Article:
Dogs are allowed in restaurants, shops, on the bus, train–everywhere but the grocery store. The people of this city welcome my small dog with what I would call a vigorous and enthusiastic open-heartedness.


Before we came to Ljubljana, Beesly was often judged by her outside appearance: a 7-pound Yorkshire Terrier in a cable-knit sweater and pink down coat. She was stereotyped as a pampered lap dog. Noses were turned up at her insignificance. Some people even scoffed at us.

“That’s not a real dog,” I heard someone once say.

“Looks like a rat,” I heard someone else say.

But never in Ljubljana. Today Beesly stopped to say hello to a man sitting quietly by the river in a wheelchair. He talked to her in Slovene and she jumped into his lap, where she sat for twenty minutes, licking his fingers and enjoying strokes on her back. The man and I exchanged nothing. The relationship was purely between the two of them.

“Lepa punčka!” he said and she responded with so much love. Her life is not insignificant. People see what an earnest creature she is. She adds something to the world.

On the way home from acupuncture a few weeks ago, as I rode my bike home past the copati shop selling slippers, past cafés in Šiška, through Tivoli Park, past the National Gallery and the Opera House, I noticed that the pain I’d had every single day since October was gone. I barely recognized the feeling in my body–or myself really. It was subtle and explosive at once, and suddenly, I realized that the life I’d been trying to force at home was a life for someone who didn’t exist anymore. I had to change in order to create a new life–and I had to trust that changing might mean letting go of what I thought I wanted. Getting to this place was painful. It took work. But oh, there was Ljubljana, patiently encouraging me to grow, to cry, to scream, to take hold of my life in a new way, to become free.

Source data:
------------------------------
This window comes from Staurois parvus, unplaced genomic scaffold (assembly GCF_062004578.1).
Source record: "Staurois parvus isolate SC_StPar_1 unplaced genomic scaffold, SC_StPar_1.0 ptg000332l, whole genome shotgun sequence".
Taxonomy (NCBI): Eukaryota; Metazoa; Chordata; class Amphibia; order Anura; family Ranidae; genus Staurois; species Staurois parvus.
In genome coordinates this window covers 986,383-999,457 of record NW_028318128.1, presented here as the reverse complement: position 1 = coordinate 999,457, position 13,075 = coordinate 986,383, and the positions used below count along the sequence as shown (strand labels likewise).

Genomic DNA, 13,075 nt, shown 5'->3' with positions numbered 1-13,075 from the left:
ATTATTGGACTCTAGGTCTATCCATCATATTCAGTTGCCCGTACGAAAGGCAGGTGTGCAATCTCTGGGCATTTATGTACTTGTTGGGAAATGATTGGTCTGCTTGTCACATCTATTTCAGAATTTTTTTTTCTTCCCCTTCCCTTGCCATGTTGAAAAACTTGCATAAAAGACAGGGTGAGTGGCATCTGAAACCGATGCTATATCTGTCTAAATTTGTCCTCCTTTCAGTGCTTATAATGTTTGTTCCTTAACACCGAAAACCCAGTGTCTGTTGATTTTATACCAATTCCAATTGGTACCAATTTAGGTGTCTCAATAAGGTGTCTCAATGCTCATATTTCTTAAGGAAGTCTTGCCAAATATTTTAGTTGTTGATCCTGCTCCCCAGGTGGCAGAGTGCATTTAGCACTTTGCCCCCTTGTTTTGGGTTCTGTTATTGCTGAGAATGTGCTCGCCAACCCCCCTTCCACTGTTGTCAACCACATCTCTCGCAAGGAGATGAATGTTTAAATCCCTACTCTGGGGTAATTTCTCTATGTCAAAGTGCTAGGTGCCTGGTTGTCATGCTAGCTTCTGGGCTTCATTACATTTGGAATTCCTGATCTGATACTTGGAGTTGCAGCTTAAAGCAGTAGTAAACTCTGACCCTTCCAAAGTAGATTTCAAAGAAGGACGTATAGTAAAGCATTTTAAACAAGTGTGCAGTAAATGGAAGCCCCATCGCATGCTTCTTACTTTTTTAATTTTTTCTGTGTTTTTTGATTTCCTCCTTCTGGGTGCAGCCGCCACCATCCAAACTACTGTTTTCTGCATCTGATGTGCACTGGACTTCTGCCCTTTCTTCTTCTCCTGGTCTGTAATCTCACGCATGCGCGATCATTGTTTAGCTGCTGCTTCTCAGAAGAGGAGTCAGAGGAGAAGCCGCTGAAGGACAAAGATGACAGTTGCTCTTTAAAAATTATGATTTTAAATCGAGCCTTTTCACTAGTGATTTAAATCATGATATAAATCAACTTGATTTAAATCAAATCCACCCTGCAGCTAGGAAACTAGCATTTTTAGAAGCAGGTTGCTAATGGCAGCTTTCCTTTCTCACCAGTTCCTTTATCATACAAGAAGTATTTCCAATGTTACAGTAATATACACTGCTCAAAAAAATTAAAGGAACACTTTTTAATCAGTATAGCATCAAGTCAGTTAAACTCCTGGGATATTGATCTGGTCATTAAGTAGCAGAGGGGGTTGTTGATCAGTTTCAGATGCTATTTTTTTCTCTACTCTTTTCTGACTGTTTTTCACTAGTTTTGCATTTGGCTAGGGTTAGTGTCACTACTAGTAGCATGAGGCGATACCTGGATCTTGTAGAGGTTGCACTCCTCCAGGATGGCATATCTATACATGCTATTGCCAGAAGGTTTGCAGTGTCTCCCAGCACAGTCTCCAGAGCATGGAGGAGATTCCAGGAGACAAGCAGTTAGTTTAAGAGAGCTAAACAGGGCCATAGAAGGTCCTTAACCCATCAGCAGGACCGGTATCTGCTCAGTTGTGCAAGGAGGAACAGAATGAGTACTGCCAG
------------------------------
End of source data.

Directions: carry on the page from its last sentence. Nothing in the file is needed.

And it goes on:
The main thing I had to do was to face my own self, straight on, with no delusions or false interpretations. I had to face the truth of my life, of my self, of my weaknesses–and my strengths.

The work for my Fulbright is finished. I’ve been here since October and will be going home soon. But, like a love affair that is able to contain a physical separation because there is no bitterness, just absolute trust, Ljubljana will continue to live in me, moving through me as I move into the newness of a place I once called home.

To fall in love.


To fall in love with a castle, a café, a cup of kuhano vino. To fall in love with poetry and festivals and center squares where giant birdhouses appear in the rain. To fall in love because you are able to open–into work, into life, into the newness of each day, regardless of being sick, regardless of feeling isolated, regardless of being lonely and so very unsure of the future. It was love that took hold of me, pulled me to shore and pushed me out to sea, pulled me in and pushed me out a little further, strengthening me more and more. It was love that guided me, made me able to see the beginnings of a new life. And it’s love that calls me into my future, even as it releases me.

Oh sweet Ljubljana. xoxo



  1. My dear wonderful friend. I had a lump in my throat from the beginning of this piece. I share with you the sudden mandate to redefine oneself and not knowing where to start because you didn’t think you ever would need to. I long to see you and sit with you and laugh and play one day. Love from my heart!